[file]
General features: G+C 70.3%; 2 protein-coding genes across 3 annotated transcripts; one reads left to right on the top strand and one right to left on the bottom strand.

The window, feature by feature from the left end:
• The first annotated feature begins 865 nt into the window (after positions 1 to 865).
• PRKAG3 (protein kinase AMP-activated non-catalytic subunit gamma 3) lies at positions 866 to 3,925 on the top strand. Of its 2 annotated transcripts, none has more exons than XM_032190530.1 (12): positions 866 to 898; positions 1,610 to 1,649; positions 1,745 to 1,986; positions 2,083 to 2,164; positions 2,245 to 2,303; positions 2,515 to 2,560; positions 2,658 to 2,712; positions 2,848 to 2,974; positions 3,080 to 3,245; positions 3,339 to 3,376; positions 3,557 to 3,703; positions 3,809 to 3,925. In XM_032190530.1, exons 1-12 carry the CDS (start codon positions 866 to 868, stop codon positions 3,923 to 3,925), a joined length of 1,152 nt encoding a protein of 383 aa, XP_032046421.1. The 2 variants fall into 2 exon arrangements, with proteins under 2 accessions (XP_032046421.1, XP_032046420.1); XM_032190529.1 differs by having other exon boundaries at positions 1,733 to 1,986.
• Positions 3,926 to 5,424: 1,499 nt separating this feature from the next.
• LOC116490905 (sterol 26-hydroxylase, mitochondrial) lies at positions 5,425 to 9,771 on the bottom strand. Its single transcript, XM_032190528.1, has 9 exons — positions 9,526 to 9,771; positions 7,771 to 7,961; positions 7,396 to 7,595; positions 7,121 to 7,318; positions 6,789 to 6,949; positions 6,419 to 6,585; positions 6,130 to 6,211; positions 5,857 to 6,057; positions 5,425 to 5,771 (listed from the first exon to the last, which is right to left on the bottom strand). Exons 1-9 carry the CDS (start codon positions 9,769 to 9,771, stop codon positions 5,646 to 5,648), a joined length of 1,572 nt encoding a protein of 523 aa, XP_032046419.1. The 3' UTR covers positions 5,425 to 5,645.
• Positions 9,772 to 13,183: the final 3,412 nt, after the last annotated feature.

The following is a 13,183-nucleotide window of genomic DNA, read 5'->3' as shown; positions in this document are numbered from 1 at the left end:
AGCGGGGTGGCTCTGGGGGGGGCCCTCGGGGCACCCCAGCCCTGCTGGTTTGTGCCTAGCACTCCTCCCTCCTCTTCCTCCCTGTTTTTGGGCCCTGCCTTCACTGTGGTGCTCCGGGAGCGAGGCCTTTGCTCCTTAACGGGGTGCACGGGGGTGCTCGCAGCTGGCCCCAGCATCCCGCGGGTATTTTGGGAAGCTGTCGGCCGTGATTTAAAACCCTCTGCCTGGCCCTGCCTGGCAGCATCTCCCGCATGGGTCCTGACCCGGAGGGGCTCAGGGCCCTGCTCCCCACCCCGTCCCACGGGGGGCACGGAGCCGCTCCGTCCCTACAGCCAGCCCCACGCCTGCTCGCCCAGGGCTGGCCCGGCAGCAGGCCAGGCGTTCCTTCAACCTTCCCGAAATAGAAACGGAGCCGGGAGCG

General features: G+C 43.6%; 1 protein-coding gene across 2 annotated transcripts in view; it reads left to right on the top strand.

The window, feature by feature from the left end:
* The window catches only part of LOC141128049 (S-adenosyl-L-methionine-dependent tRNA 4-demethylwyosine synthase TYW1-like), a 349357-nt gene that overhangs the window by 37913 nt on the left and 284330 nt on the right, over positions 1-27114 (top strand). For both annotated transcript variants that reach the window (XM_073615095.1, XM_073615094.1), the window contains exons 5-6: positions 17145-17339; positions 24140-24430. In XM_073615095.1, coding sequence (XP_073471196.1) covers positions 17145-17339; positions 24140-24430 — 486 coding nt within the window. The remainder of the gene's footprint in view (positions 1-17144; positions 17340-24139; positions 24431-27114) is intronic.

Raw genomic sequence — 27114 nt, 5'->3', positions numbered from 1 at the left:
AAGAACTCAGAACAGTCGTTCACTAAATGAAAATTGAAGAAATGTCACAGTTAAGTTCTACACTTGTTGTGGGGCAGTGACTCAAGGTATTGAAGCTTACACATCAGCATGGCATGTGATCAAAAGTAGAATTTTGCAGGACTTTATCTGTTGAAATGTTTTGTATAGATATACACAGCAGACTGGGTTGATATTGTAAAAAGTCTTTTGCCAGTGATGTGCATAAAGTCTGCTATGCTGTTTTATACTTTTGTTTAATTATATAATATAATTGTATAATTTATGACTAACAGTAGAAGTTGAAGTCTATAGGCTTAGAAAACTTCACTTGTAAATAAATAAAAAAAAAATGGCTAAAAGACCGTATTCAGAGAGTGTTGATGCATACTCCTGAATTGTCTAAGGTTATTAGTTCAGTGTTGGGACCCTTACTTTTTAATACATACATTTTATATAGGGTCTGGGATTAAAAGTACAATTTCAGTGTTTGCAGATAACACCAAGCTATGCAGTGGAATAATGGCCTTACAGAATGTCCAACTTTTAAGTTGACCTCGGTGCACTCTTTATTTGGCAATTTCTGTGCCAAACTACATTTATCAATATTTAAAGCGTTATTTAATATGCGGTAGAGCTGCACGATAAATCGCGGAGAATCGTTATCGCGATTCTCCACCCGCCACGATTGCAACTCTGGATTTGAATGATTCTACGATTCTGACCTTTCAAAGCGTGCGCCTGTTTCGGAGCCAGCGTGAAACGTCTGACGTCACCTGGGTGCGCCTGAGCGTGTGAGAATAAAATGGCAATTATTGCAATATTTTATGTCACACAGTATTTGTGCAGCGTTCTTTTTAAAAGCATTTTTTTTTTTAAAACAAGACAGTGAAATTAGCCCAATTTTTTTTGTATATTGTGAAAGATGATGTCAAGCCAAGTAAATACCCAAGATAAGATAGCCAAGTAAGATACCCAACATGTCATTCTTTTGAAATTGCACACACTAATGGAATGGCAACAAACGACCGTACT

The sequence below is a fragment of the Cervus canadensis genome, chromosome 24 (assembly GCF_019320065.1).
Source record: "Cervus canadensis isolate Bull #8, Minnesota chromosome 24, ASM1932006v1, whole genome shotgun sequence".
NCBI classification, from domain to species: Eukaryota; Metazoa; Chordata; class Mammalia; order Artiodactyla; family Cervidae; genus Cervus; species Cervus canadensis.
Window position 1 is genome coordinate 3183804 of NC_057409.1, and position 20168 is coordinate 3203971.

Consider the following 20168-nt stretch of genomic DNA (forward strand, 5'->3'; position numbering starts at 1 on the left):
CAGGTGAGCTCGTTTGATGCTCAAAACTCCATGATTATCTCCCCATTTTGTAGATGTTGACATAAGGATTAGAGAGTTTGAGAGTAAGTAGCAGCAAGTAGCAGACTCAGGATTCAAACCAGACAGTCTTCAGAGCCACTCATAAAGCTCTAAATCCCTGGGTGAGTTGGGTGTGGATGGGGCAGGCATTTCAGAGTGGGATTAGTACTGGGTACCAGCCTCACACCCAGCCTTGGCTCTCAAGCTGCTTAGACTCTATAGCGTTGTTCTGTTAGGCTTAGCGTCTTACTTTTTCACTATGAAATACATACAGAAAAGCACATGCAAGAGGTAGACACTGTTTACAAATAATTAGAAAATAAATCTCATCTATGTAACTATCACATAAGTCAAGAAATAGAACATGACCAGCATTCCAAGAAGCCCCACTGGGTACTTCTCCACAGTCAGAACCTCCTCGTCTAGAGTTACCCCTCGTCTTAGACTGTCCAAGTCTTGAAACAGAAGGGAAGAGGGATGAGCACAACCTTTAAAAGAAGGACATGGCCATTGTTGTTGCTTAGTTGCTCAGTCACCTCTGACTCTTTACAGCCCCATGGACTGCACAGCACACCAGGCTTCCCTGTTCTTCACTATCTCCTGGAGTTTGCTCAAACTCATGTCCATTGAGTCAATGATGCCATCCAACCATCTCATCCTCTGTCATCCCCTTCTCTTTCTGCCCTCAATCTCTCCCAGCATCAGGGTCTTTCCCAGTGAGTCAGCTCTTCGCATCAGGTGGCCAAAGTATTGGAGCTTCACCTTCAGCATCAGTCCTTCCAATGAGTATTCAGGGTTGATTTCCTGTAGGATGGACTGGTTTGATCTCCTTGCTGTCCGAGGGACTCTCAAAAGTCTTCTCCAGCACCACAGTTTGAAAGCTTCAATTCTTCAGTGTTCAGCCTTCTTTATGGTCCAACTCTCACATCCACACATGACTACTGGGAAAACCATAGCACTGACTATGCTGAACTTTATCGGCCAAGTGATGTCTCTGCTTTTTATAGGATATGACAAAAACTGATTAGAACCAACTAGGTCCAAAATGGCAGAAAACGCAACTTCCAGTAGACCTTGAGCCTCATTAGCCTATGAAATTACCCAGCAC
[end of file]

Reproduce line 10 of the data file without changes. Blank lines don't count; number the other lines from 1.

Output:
General features: G+C 43.6%; 1 protein-coding gene across 2 annotated transcripts in view; it reads left to right on the top strand.